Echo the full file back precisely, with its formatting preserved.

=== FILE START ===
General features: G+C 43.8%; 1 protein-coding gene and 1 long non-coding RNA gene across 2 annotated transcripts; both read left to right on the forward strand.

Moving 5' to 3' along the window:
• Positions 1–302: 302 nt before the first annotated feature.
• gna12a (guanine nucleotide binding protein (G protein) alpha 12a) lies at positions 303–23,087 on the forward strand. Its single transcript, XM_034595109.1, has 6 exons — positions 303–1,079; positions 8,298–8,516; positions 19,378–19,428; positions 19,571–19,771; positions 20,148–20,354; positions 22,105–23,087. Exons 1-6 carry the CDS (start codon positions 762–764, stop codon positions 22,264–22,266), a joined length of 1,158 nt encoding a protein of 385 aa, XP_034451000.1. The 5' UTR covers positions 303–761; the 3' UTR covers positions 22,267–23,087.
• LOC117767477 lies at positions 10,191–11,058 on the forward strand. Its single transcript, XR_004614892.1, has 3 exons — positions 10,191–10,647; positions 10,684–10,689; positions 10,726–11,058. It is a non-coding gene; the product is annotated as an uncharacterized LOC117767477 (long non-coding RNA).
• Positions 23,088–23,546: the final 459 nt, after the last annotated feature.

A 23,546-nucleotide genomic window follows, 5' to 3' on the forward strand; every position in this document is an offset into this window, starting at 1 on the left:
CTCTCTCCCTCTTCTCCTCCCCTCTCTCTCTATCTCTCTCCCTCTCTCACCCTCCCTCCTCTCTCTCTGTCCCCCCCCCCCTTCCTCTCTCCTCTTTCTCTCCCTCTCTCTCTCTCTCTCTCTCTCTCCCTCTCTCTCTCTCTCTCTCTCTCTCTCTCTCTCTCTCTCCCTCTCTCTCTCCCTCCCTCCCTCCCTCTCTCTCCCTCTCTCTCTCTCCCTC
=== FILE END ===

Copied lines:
General features: G+C 43.8%; 1 protein-coding gene and 1 long non-coding RNA gene across 2 annotated transcripts; both read left to right on the forward strand.

Moving 5' to 3' along the window:
• Positions 1–302: 302 nt before the first annotated feature.
• gna12a (guanine nucleotide binding protein (G protein) alpha 12a) lies at positions 303–23,087 on the forward strand. Its single transcript, XM_034595109.1, has 6 exons — positions 303–1,079; positions 8,298–8,516; positions 19,378–19,428; positions 19,571–19,771; positions 20,148–20,354; positions 22,105–23,087. Exons 1-6 carry the CDS (start codon positions 762–764, stop codon positions 22,264–22,266), a joined length of 1,158 nt encoding a protein of 385 aa, XP_034451000.1. The 5' UTR covers positions 303–761; the 3' UTR covers positions 22,267–23,087.
• LOC117767477 lies at positions 10,191–11,058 on the forward strand. Its single transcript, XR_004614892.1, has 3 exons — positions 10,191–10,647; positions 10,684–10,689; positions 10,726–11,058. It is a non-coding gene; the product is annotated as an uncharacterized LOC117767477 (long non-coding RNA).
• Positions 23,088–23,546: the final 459 nt, after the last annotated feature.

A 23,546-nucleotide genomic window follows, 5' to 3' on the forward strand; every position in this document is an offset into this window, starting at 1 on the left:
CTCTCTCCCTCTTCTCCTCCCCTCTCTCTCTATCTCTCTCCCTCTCTCACCCTCCCTCCTCTCTCTCTGTCCCCCCCCCCCTTCCTCTCTCCTCTTTCTCTCCCTCTCTCTCTCTCTCTCTCTCTCTCCCTCTCTCTCTCTCTCTCTCTCTCTCTCTCTCTCTCTCTCCCTCTCTCTCTCCCTCCCTCCCTCCCTCTCTCTCCCTCTCTCTCTCTCCCTC